For example, a production controller can instantly know which parts are critical to source, which suppliers to contact, and which customer orders to potentially delay, which enables them to take the necessary actions in a timely manner.
Immediate alerts to identify supply issues
Supply chain visibility is like having a crystal ball for your operations. But just knowing what's happening isn't enough - you need to know where the problems are and fix them fast! That's why receiving immediate alerts when something goes wrong is crucial for keeping supply chain professionals sane and keeping the operation running smoothly. No more headaches from sifting through endless spreadsheets! And with recommended actions based on key metrics like OTD, Sales, Inventory, and Planning Adherence, teams can quickly prioritise their response and make data-driven decisions to resolve the issue.
Historical data to facilitate improvement & forecast
When it comes to supply chain visibility, staying in the know is crucial. But sometimes, the past can be just as important as the present - especially in the age of advanced data analytics. By using historical and contextual data about suppliers, equipment, machines, bills of materials, and customers, you can create accurate forecasts for future shortages and risks.
But that's not all. To truly excel in supply chain management, it's essential to have a comprehensive history of issues and solutions for every object in your chain. This knowledge can be invaluable in solving future problems quickly and effectively. By leveraging this wealth of information, you can stay one step ahead of issues and keep your supply chain running like a well-oiled machine. So don't forget to look to the past when planning for the future of your supply chain.
Simulation of alternative plans to see the next best actions
Supply chain visibility is always served for better supply chain management. However, the unpredictability of supply chain events can leave professionals feeling unsure about their next steps. This is where simulation of alternative plans can prove useful.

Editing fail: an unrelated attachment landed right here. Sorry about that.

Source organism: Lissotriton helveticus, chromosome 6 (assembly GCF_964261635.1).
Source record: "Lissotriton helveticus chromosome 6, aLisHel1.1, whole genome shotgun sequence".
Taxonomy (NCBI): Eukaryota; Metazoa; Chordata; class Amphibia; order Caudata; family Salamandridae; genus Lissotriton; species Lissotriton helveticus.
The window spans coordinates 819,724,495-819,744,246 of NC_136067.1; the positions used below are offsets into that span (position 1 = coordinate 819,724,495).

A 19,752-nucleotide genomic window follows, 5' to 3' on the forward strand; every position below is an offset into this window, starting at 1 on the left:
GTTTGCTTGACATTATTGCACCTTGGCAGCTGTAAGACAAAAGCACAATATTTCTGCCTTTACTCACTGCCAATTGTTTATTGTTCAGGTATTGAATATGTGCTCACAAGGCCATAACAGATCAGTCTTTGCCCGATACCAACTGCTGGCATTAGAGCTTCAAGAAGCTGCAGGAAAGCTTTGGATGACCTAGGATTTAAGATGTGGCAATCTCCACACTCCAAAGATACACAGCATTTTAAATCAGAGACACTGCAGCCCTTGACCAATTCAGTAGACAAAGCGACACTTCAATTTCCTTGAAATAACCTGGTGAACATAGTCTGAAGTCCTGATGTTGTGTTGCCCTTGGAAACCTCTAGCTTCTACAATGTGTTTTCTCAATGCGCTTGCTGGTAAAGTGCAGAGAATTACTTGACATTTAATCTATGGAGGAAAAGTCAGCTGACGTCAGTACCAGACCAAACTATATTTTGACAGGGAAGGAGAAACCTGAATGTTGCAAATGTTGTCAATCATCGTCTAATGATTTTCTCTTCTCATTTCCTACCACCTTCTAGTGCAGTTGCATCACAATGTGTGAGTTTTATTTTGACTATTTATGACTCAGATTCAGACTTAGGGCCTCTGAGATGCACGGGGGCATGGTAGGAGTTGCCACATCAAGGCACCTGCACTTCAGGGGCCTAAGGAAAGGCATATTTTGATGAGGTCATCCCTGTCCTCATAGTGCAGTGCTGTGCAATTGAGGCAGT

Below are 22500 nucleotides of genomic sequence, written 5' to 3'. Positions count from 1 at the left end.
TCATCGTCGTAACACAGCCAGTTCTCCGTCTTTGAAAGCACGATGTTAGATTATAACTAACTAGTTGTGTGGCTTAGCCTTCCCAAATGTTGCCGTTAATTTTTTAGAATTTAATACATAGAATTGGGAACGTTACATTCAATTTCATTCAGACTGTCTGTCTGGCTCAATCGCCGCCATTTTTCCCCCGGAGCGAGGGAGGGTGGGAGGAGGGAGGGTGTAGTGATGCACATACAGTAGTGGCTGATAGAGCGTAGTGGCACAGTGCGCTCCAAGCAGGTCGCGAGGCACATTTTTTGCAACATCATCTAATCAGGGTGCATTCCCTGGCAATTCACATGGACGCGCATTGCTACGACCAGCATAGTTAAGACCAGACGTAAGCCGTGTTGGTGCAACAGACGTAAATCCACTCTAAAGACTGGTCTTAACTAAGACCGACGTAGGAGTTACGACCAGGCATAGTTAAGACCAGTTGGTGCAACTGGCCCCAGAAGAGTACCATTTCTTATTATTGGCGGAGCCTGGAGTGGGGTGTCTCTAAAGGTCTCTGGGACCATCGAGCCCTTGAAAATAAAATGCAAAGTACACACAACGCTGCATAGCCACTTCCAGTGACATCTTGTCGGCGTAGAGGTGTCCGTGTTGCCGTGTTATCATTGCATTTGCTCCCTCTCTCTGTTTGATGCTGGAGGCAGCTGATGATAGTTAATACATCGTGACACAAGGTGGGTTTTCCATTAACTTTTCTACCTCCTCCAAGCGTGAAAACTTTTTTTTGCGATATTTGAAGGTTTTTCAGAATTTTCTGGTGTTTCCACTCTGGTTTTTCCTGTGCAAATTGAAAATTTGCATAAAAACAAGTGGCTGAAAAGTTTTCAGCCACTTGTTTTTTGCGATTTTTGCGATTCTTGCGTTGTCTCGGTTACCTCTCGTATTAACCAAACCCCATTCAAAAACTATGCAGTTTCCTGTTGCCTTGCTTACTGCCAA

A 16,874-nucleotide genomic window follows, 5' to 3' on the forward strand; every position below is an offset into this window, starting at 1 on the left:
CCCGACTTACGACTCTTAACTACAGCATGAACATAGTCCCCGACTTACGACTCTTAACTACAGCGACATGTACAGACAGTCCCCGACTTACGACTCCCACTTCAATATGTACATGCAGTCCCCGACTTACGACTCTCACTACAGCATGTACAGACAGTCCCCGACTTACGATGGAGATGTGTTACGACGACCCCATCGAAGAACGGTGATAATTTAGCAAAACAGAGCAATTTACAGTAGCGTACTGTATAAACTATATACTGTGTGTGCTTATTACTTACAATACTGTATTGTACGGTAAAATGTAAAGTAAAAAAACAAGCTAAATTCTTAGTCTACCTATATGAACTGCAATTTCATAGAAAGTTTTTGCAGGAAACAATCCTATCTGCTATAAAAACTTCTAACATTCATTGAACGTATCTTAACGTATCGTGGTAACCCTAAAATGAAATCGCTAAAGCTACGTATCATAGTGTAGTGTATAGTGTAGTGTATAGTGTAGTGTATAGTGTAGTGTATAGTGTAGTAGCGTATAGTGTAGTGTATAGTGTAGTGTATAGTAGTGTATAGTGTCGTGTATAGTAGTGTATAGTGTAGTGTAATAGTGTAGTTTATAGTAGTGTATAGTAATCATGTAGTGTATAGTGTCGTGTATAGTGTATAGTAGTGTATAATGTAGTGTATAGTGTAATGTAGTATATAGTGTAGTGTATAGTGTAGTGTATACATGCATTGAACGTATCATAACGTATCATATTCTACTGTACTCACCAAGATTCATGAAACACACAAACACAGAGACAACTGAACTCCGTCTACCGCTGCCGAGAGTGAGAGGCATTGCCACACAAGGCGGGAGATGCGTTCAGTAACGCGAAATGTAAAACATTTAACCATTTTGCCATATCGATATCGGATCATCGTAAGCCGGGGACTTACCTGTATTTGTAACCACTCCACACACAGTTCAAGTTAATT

More advanced supply chain management technology can also allow users to interact with the data and simulate many prospective scenarios playing with supply events or production events to navigate and optimise the supply chain performance. Furthermore, many users can collaborate in live and enrich the simulation with inputs from multiple teams.
For example, for any action that you take, when rescheduling a work order, making a pull-in of a PO or anticipating a customer order, the technology can instantly compute feasibility and the impact on your north star metrics. You can customise which components (PN) to take into account for material coverage status computation, include or exclude events, and even take into account Time Since New (PN ageing). By enlisting the help of advanced algorithms, you can compare various plans and choose the next best actions.
This simulation approach provides supply chain professionals with more valid evidence and greater confidence in their decisions, as they can explore multiple scenarios and predict their impact. Moreover, it allows teams to work more collaboratively and efficiently by providing a shared understanding of the supply chain's dynamics.
In conclusion, supply chain visibility has become crucial for organisations in today's global economy to manage their supply chains effectively. With the ability to track and monitor the flow of goods, information, and processes throughout the supply chain, organisations can improve customer satisfaction, ensure compliance, and reduce costs, thereby increasing competitiveness.
However, achieving supply chain visibility can be challenging due to the complexity of modern supply chains. To achieve supply chain visibility, organisations need a single source of truth for operational data, immediate alerts to identify supply issues, historical data to facilitate improvement and forecasting, and the ability to simulate alternative plans. Therefore, companies need to leverage technology to enable real-time data on logistics and other aspects of the supply chain to achieve end-to-end visibility and drive digital transformation for their supply chains.